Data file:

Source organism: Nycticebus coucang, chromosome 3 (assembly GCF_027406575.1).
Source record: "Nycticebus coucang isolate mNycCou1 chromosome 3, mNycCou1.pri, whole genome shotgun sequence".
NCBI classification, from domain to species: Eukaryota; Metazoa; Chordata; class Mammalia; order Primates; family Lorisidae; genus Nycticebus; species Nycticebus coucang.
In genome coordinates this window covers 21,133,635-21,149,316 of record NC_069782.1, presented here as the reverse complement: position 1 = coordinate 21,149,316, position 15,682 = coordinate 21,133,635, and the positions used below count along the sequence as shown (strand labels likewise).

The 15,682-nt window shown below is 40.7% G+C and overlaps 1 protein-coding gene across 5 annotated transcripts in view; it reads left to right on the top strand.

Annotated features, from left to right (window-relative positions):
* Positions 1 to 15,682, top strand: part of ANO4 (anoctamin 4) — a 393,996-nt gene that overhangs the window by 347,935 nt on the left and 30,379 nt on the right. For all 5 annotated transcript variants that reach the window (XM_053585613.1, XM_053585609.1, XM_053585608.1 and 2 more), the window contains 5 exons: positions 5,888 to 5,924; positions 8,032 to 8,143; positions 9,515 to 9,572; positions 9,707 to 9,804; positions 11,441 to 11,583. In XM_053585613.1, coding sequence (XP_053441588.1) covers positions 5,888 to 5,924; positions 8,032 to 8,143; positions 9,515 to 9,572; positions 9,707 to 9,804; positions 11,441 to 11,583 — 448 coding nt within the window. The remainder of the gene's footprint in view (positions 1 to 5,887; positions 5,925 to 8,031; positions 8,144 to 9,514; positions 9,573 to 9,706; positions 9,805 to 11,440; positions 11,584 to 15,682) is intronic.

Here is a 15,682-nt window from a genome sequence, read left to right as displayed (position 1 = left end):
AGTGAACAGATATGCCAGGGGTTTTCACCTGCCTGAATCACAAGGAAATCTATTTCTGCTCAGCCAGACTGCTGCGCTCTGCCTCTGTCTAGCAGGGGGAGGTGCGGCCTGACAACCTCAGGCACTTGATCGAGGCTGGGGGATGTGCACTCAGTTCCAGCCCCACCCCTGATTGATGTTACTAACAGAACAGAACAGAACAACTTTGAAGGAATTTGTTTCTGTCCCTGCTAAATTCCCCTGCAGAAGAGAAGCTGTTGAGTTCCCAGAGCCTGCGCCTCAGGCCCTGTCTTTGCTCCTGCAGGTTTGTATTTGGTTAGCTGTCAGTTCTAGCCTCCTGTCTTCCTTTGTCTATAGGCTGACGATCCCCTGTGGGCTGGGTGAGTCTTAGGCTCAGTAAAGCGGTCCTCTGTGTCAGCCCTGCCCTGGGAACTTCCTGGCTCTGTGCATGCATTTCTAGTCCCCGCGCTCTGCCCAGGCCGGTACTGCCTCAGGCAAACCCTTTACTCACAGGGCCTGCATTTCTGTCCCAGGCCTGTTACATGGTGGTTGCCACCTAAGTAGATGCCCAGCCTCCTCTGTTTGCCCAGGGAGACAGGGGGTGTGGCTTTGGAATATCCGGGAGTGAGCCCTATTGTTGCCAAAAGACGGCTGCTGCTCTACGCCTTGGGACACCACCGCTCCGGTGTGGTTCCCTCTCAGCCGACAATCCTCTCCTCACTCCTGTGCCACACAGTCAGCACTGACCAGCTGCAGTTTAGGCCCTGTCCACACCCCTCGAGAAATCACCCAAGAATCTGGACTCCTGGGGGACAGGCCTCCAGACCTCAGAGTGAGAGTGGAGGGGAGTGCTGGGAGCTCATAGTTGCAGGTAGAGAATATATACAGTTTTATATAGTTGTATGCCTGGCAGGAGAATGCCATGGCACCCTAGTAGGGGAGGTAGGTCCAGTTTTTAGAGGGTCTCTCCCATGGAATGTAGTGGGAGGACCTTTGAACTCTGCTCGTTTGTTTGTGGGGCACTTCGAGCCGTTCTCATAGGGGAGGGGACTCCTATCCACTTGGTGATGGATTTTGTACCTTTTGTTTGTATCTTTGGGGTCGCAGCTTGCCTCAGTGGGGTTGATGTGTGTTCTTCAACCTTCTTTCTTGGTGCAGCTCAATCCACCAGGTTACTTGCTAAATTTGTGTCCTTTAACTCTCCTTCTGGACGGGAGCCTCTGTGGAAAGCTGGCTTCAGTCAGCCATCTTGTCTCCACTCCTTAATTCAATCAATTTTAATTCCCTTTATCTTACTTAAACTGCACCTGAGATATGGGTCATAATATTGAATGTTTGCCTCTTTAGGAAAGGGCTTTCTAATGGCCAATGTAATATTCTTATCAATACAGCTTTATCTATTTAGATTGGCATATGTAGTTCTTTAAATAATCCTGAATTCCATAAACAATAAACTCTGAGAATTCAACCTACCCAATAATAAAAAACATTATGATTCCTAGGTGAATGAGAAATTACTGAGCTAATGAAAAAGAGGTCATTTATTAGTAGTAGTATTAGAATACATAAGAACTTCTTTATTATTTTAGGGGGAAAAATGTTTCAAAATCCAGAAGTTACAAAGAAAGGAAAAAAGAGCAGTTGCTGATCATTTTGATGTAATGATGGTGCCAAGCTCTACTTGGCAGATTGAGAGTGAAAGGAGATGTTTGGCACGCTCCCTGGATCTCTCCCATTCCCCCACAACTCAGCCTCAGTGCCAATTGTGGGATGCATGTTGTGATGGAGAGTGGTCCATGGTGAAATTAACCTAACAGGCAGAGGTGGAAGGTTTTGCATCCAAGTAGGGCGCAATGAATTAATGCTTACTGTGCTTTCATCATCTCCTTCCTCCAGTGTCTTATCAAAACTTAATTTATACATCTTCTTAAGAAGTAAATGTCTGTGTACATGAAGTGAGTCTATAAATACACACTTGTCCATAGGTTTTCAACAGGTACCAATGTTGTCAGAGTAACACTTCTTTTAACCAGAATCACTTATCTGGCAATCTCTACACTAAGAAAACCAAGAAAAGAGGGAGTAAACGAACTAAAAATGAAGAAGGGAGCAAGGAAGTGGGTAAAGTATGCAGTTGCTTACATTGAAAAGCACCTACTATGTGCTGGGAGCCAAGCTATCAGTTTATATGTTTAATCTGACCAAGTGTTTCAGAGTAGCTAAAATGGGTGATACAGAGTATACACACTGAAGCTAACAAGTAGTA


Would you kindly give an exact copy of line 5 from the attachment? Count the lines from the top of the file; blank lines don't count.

The 15,682-nt window shown below is 40.7% G+C and overlaps 1 protein-coding gene across 5 annotated transcripts in view; it reads left to right on the top strand.